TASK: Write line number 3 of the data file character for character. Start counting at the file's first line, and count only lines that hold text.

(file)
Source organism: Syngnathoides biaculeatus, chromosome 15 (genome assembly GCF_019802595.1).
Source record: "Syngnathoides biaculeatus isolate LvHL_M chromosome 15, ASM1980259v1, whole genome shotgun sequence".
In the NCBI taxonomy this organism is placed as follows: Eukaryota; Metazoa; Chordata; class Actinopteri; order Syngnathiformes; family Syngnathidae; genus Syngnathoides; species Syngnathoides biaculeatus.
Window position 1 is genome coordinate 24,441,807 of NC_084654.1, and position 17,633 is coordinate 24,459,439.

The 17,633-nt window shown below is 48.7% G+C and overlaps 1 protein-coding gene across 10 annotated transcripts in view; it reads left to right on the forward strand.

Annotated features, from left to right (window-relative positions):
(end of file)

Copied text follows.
In the NCBI taxonomy this organism is placed as follows: Eukaryota; Metazoa; Chordata; class Actinopteri; order Syngnathiformes; family Syngnathidae; genus Syngnathoides; species Syngnathoides biaculeatus.